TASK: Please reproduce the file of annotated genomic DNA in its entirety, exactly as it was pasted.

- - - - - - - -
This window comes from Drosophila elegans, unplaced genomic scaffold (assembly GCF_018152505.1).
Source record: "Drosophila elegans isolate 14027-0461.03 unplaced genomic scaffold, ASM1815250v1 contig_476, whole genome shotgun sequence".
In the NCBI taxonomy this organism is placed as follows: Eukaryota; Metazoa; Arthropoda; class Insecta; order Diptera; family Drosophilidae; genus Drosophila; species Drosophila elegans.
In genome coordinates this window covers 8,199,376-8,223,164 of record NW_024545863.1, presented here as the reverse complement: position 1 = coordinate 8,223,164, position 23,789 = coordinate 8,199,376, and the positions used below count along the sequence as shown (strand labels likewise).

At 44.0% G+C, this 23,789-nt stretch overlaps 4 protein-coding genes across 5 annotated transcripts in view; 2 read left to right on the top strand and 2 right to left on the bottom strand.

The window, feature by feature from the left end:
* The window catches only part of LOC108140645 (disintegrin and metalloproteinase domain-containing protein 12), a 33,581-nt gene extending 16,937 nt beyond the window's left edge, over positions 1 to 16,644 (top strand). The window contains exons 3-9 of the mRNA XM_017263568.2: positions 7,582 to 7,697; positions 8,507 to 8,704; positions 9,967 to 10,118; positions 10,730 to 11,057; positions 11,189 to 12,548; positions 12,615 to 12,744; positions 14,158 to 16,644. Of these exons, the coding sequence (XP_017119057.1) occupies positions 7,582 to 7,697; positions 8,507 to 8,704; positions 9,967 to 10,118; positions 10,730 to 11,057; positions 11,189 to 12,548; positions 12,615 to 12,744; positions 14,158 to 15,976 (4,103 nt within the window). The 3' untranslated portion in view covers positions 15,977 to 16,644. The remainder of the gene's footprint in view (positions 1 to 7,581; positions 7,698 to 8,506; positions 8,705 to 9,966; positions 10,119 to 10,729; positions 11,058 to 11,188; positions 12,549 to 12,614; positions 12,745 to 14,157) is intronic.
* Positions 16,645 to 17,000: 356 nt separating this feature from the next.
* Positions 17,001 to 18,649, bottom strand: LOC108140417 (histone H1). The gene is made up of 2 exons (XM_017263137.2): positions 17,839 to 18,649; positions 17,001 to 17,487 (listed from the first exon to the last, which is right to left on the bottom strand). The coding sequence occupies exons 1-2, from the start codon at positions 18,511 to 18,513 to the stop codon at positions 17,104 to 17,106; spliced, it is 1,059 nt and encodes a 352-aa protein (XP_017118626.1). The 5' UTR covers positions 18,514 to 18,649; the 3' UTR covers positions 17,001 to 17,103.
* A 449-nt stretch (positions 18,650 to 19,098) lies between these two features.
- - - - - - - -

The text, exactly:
This window comes from Drosophila elegans, unplaced genomic scaffold (assembly GCF_018152505.1).
Source record: "Drosophila elegans isolate 14027-0461.03 unplaced genomic scaffold, ASM1815250v1 contig_476, whole genome shotgun sequence".
In the NCBI taxonomy this organism is placed as follows: Eukaryota; Metazoa; Arthropoda; class Insecta; order Diptera; family Drosophilidae; genus Drosophila; species Drosophila elegans.
In genome coordinates this window covers 8,199,376-8,223,164 of record NW_024545863.1, presented here as the reverse complement: position 1 = coordinate 8,223,164, position 23,789 = coordinate 8,199,376, and the positions used below count along the sequence as shown (strand labels likewise).

At 44.0% G+C, this 23,789-nt stretch overlaps 4 protein-coding genes across 5 annotated transcripts in view; 2 read left to right on the top strand and 2 right to left on the bottom strand.

The window, feature by feature from the left end:
* The window catches only part of LOC108140645 (disintegrin and metalloproteinase domain-containing protein 12), a 33,581-nt gene extending 16,937 nt beyond the window's left edge, over positions 1 to 16,644 (top strand). The window contains exons 3-9 of the mRNA XM_017263568.2: positions 7,582 to 7,697; positions 8,507 to 8,704; positions 9,967 to 10,118; positions 10,730 to 11,057; positions 11,189 to 12,548; positions 12,615 to 12,744; positions 14,158 to 16,644. Of these exons, the coding sequence (XP_017119057.1) occupies positions 7,582 to 7,697; positions 8,507 to 8,704; positions 9,967 to 10,118; positions 10,730 to 11,057; positions 11,189 to 12,548; positions 12,615 to 12,744; positions 14,158 to 15,976 (4,103 nt within the window). The 3' untranslated portion in view covers positions 15,977 to 16,644. The remainder of the gene's footprint in view (positions 1 to 7,581; positions 7,698 to 8,506; positions 8,705 to 9,966; positions 10,119 to 10,729; positions 11,058 to 11,188; positions 12,549 to 12,614; positions 12,745 to 14,157) is intronic.
* Positions 16,645 to 17,000: 356 nt separating this feature from the next.
* Positions 17,001 to 18,649, bottom strand: LOC108140417 (histone H1). The gene is made up of 2 exons (XM_017263137.2): positions 17,839 to 18,649; positions 17,001 to 17,487 (listed from the first exon to the last, which is right to left on the bottom strand). The coding sequence occupies exons 1-2, from the start codon at positions 18,511 to 18,513 to the stop codon at positions 17,104 to 17,106; spliced, it is 1,059 nt and encodes a 352-aa protein (XP_017118626.1). The 5' UTR covers positions 18,514 to 18,649; the 3' UTR covers positions 17,001 to 17,103.
* A 449-nt stretch (positions 18,650 to 19,098) lies between these two features.